Clark County Sheriff Danny Rodden’s budget has become the target of a $1 million cut to help bridge the budget deficit facing Clark County.
The sheriff’s department by far has the county’s largest budget — about $9.5 million combined between the jail and the sheriff’s office. But Rodden has consistently said he has little room to cut and the expenses he has incurred are outside of his control.
“I have no control over that,” he said of the money needed to run the jail.
Rodden said the jail, as of Thursday, had 483 inmates in a facility that is supposed to house 450 prisoners.
“It’s getting dangerously close to being dangerous for our employees because I don’t have enough people,” he said.
Rodden said the sheriff’s department is about 20 officers short of the standard the county should employ.
“It’s not like I’m doing stuff that I’m just having fun,” he said. “I’m obligated by the law to care for the inmates. I have to provide a 2,000 calorie-a-day diet for them and I have to keep the place clean. That costs money for cleaning supplies [and] the inmates do all the work.”
There is a $1.5 million general fund deficit for the department, according to Rodden’s budget figures. Rodden said he has $496,620 to pay deputies salaries in the general fund, but he needs $808,000 to carry the office through the rest of the year. There is a larger gulf in the salaries needed for the jail.
The operations for the Michael L. Becher Adult Corrections Complex are being paid for out of Local Option Income Tax funds — designated for public safety purposes — but salaries are included in the general fund. At the beginning of the month, the sheriff had $226,768 to pay salaries for the rest of the year, but he needs $1.4 million, leaving a deficit of $1.2 million.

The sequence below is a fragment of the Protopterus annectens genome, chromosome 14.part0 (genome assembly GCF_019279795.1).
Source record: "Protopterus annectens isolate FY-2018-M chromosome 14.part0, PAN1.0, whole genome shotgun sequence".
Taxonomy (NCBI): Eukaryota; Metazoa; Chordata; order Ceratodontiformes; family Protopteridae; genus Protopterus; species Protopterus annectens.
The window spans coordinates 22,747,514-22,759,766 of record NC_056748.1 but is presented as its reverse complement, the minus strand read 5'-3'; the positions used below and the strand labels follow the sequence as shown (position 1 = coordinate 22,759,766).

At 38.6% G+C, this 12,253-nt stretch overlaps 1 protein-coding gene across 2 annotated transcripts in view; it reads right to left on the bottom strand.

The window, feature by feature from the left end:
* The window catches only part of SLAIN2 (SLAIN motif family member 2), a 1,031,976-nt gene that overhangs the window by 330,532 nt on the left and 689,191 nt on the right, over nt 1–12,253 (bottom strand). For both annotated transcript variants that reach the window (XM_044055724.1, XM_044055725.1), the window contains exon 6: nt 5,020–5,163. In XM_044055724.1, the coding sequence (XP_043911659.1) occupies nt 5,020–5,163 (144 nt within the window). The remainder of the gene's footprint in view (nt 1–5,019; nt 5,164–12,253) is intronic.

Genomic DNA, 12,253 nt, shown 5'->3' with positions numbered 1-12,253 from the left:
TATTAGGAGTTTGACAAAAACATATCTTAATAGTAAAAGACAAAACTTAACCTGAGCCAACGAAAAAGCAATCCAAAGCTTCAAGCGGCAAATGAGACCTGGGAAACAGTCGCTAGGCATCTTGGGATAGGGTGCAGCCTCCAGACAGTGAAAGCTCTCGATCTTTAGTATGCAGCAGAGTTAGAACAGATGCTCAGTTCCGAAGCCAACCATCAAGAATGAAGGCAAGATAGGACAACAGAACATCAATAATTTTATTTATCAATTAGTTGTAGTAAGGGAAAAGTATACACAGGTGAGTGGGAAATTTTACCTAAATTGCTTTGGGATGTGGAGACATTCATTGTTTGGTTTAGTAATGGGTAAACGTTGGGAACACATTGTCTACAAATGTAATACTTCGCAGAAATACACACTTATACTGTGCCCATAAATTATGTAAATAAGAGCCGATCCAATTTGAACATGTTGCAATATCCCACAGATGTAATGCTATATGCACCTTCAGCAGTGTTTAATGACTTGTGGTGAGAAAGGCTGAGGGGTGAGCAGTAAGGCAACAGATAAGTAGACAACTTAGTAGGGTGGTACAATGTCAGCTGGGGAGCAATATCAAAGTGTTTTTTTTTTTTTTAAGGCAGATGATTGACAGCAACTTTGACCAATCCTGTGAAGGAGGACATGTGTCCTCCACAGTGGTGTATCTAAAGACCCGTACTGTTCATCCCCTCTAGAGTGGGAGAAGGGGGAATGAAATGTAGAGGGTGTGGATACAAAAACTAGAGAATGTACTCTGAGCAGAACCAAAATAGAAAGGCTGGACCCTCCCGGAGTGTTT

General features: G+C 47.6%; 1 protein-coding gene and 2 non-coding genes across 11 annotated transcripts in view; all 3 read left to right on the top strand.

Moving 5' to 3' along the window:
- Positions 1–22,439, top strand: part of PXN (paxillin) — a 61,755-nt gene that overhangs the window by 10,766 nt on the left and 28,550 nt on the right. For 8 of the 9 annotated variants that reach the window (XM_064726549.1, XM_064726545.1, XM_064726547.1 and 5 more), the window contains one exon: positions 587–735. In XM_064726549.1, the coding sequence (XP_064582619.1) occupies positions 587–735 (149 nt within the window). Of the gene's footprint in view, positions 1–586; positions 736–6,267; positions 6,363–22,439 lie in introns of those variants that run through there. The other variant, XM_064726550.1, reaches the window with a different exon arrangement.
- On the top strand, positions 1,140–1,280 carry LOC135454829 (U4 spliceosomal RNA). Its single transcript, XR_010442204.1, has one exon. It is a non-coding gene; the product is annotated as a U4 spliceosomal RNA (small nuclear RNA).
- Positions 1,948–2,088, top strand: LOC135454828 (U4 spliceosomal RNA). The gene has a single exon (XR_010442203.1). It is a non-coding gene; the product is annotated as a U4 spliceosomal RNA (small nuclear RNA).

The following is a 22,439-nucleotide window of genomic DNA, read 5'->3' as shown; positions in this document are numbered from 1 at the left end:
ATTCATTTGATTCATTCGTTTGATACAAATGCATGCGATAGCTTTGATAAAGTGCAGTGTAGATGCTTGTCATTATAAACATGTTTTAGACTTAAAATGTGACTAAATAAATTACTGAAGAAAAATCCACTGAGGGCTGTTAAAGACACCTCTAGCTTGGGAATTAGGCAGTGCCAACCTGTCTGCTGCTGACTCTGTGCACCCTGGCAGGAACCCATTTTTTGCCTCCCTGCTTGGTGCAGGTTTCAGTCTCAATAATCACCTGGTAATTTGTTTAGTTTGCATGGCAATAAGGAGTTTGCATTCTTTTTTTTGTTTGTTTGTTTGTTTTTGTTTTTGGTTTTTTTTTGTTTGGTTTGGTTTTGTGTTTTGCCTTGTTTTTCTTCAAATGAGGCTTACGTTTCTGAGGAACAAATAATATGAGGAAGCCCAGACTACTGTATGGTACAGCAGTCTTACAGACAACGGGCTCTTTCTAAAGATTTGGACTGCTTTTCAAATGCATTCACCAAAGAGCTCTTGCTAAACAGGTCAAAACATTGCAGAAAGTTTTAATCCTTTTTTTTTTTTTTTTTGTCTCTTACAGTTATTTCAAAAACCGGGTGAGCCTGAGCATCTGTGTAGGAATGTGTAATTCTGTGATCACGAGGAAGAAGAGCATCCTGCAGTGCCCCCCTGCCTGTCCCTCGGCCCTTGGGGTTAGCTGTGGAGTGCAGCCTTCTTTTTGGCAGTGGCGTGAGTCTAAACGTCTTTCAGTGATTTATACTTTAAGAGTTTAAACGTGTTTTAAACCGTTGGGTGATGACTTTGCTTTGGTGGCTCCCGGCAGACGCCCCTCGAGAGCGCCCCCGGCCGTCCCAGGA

While the Clark County Council has asked Rodden to cut $1 million out of the general fund to help the county fund operations for the rest of the year, he said he was promised the cuts the council were going to request would not affect salaries.
The council has said — and has provided the News and Tribune with a copy of — the approved budgets with cuts that were given to the county office-holders in March. Rodden’s initials appear next to an approved budget of $2.1 million in the notice, which referred to the police portion of his budget only. The jail’s operations were planned to be covered out of the county’s portion of the Local Option Income Tax distribution.
Despite the acknowledgment that cuts were coming, Rodden said the information he was getting from the council was inconsistent.
“They told me I needed to cut $100,000, so I laid off three employees,” he said, referring to a request made earlier in the year. “I thought that was what I had to cut. Now, they come back and say I’ve got to cut $1 million. How do you do that with this facility?”
As for being informed that Rodden would need to cut $1 million out of his budget, he said that did not become apparent until June.
“Every report we got from the auditor’s office said we had the money,” he said.